Significant and Unusual Americana <br>From David Lesser Antiquarian Books
By Michael Stillman
David M. Lesser Fine Antiquarian Books has issued “A Catalogue of Significant and Unusual Imprints Relating to America.” That’s an appropriate title, as it covers many important events of 19th century and earlier America, yet few are books you are likely to come across anyplace else. Here are a few of the titles you will find inside.
Item 132 is a hauntingly prescient address from South Carolina, written almost 30 years before the Civil War (1832). It is An Address of the Washington Society to the People of South-Carolina. The Washington Society of South Carolina was a pro-Union southern group which supported President Jackson during the Nullification Crisis. That was when South Carolina first asserted its “right” to nullify federal laws, a right which if acknowledged, would have effectively destroyed the Union. This time, South Carolina, lacking support from the rest of the South, would back down, though things would be different 29 years later. In this pamphlet, the Society warns that an attempt to implement Nullification “must end in bloodshed, disgrace, and ruin.” Secession, they said, would result in “defeat and disgrace, or in the establishment of a military despotism in South-Carolina, and the road to either alternative lies through bloodshed and civil war.” Yes, yes, and yes. Priced at $450.
If it is today hard to understand how Southerners could miss the logic of the above argument, even if they didn’t like it, item 128 displays some of the blinding passions which clouded men’s reason. Also from South Carolina, but this time the year is 1860, is Rev. Thomas Smyth’s The Sin and the Curse; or, the Union, the True Source of Disunion, and Our Duty in the Present Crisis. In it, Smyth informs us that “the evil and bitter root of all our evils is to be found in the infidel, atheistic, French Revolution, Red Republican principle, embodied as an axiomatic seminal principle – not in the Constitution, but in the Declaration of Independence.” What was that consummately evil principle contained not in the Constitution but in the Declaration of Independence? That “all men are created equal.” $375.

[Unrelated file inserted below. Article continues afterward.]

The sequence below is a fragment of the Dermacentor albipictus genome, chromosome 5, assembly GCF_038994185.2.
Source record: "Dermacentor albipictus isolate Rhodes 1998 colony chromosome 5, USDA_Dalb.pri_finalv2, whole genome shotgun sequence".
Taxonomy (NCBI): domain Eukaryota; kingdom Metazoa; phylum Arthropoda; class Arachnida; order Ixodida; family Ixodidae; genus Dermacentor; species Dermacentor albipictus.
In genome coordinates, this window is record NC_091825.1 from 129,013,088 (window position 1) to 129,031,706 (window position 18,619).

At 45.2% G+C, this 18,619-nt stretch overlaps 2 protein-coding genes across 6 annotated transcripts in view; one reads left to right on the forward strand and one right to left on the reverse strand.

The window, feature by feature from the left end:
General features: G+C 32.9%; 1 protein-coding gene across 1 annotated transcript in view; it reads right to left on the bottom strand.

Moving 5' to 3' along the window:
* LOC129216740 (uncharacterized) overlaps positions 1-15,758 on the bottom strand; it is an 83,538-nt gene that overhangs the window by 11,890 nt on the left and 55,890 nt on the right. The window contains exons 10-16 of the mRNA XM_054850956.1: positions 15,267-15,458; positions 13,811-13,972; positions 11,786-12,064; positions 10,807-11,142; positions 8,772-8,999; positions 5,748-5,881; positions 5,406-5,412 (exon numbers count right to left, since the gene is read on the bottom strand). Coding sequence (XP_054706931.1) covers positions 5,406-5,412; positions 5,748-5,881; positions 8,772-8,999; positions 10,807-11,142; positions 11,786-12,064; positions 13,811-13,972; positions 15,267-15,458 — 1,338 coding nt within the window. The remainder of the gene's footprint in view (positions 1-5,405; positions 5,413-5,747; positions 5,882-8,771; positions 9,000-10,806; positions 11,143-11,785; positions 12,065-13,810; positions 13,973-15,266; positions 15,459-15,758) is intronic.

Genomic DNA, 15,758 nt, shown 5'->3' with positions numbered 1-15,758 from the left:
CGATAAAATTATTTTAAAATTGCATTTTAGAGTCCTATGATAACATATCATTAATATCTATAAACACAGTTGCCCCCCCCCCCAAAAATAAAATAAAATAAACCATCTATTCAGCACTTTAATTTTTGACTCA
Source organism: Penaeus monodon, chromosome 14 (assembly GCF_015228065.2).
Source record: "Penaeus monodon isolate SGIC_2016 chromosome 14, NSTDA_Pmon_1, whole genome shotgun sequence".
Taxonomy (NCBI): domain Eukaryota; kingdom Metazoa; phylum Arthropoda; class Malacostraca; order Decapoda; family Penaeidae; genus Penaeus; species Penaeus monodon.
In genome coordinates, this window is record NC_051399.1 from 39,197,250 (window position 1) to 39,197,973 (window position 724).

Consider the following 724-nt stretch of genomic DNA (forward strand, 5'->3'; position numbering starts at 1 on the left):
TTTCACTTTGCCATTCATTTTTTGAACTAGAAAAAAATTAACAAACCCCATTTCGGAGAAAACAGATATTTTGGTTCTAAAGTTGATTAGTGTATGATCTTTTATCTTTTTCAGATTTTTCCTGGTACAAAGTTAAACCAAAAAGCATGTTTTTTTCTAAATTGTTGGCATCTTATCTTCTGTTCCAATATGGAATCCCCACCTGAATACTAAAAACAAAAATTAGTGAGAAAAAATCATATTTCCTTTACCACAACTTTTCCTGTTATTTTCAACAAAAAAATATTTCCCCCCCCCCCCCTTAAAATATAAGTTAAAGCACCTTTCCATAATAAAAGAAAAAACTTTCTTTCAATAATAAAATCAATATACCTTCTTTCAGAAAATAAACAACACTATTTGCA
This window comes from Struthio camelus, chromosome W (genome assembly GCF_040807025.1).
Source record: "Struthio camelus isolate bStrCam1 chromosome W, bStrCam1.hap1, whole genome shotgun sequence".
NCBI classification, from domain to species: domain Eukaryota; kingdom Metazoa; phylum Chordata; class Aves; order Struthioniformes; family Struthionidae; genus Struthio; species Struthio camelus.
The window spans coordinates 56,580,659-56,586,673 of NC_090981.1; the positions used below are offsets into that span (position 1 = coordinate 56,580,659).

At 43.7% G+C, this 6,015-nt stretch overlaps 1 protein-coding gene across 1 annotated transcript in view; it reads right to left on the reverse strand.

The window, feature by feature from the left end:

The days just before the Civil War are fascinating because, from hindsight, we can see the train wreck towards which the nation was now barreling at full throttle. Here’s the Address of Hon. Albert G. Brown, before the Members of the Legislature of the State of Mississippi, November 8, 1859. Not surprisingly, Brown describes the Republicans as “a fanatical horde who trample without remorse on the Constitution.” However, he then goes on to criticize the Northern Democrats of Stephen Douglas for favoring popular sovereignty in the territories with respect to slavery, rather than recognizing it as a property right which must be enforced regardless of the wishes of the local population. Ultimately, it would be an unwillingness to bend on slavery in the territories, rather than the existence of the institution in the South itself, which would lead the South into a ruinous civil war. Item 13. $250.